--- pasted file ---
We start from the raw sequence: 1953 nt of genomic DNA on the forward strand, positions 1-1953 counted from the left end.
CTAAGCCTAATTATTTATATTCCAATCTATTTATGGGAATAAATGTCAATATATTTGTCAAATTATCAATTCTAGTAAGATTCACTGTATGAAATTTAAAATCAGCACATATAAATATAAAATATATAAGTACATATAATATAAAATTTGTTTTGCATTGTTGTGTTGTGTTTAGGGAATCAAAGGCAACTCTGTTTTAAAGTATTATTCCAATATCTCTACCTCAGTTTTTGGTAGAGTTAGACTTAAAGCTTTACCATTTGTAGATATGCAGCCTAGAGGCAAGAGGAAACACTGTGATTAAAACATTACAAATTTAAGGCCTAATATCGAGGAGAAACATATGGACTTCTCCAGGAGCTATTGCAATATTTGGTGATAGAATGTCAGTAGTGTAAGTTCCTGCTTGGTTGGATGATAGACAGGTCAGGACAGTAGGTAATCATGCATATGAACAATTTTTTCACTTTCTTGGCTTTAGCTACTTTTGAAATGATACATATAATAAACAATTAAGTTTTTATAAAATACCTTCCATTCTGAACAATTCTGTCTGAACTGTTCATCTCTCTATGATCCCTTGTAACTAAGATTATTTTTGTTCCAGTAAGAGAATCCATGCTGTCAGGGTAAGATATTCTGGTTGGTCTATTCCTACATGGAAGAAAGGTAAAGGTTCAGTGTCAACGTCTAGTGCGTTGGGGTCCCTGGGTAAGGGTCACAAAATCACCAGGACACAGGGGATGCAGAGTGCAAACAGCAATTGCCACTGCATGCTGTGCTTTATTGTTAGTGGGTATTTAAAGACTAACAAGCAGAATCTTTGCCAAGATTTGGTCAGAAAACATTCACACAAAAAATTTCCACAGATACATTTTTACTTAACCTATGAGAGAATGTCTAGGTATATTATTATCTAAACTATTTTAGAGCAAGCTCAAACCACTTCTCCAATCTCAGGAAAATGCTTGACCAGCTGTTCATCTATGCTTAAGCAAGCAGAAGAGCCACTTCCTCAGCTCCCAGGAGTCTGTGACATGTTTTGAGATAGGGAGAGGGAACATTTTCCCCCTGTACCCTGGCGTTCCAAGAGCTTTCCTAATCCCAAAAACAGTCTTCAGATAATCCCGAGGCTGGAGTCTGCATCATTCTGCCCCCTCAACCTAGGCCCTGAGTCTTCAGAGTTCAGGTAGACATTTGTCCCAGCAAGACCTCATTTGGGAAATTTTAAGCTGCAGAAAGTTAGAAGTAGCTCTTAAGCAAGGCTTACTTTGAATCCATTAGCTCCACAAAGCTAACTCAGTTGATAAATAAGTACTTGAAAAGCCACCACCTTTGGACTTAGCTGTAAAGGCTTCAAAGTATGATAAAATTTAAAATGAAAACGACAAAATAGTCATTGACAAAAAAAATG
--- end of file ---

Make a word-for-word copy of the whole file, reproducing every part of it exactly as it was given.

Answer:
We start from the raw sequence: 1953 nt of genomic DNA on the forward strand, positions 1-1953 counted from the left end.
CTAAGCCTAATTATTTATATTCCAATCTATTTATGGGAATAAATGTCAATATATTTGTCAAATTATCAATTCTAGTAAGATTCACTGTATGAAATTTAAAATCAGCACATATAAATATAAAATATATAAGTACATATAATATAAAATTTGTTTTGCATTGTTGTGTTGTGTTTAGGGAATCAAAGGCAACTCTGTTTTAAAGTATTATTCCAATATCTCTACCTCAGTTTTTGGTAGAGTTAGACTTAAAGCTTTACCATTTGTAGATATGCAGCCTAGAGGCAAGAGGAAACACTGTGATTAAAACATTACAAATTTAAGGCCTAATATCGAGGAGAAACATATGGACTTCTCCAGGAGCTATTGCAATATTTGGTGATAGAATGTCAGTAGTGTAAGTTCCTGCTTGGTTGGATGATAGACAGGTCAGGACAGTAGGTAATCATGCATATGAACAATTTTTTCACTTTCTTGGCTTTAGCTACTTTTGAAATGATACATATAATAAACAATTAAGTTTTTATAAAATACCTTCCATTCTGAACAATTCTGTCTGAACTGTTCATCTCTCTATGATCCCTTGTAACTAAGATTATTTTTGTTCCAGTAAGAGAATCCATGCTGTCAGGGTAAGATATTCTGGTTGGTCTATTCCTACATGGAAGAAAGGTAAAGGTTCAGTGTCAACGTCTAGTGCGTTGGGGTCCCTGGGTAAGGGTCACAAAATCACCAGGACACAGGGGATGCAGAGTGCAAACAGCAATTGCCACTGCATGCTGTGCTTTATTGTTAGTGGGTATTTAAAGACTAACAAGCAGAATCTTTGCCAAGATTTGGTCAGAAAACATTCACACAAAAAATTTCCACAGATACATTTTTACTTAACCTATGAGAGAATGTCTAGGTATATTATTATCTAAACTATTTTAGAGCAAGCTCAAACCACTTCTCCAATCTCAGGAAAATGCTTGACCAGCTGTTCATCTATGCTTAAGCAAGCAGAAGAGCCACTTCCTCAGCTCCCAGGAGTCTGTGACATGTTTTGAGATAGGGAGAGGGAACATTTTCCCCCTGTACCCTGGCGTTCCAAGAGCTTTCCTAATCCCAAAAACAGTCTTCAGATAATCCCGAGGCTGGAGTCTGCATCATTCTGCCCCCTCAACCTAGGCCCTGAGTCTTCAGAGTTCAGGTAGACATTTGTCCCAGCAAGACCTCATTTGGGAAATTTTAAGCTGCAGAAAGTTAGAAGTAGCTCTTAAGCAAGGCTTACTTTGAATCCATTAGCTCCACAAAGCTAACTCAGTTGATAAATAAGTACTTGAAAAGCCACCACCTTTGGACTTAGCTGTAAAGGCTTCAAAGTATGATAAAATTTAAAATGAAAACGACAAAATAGTCATTGACAAAAAAAATG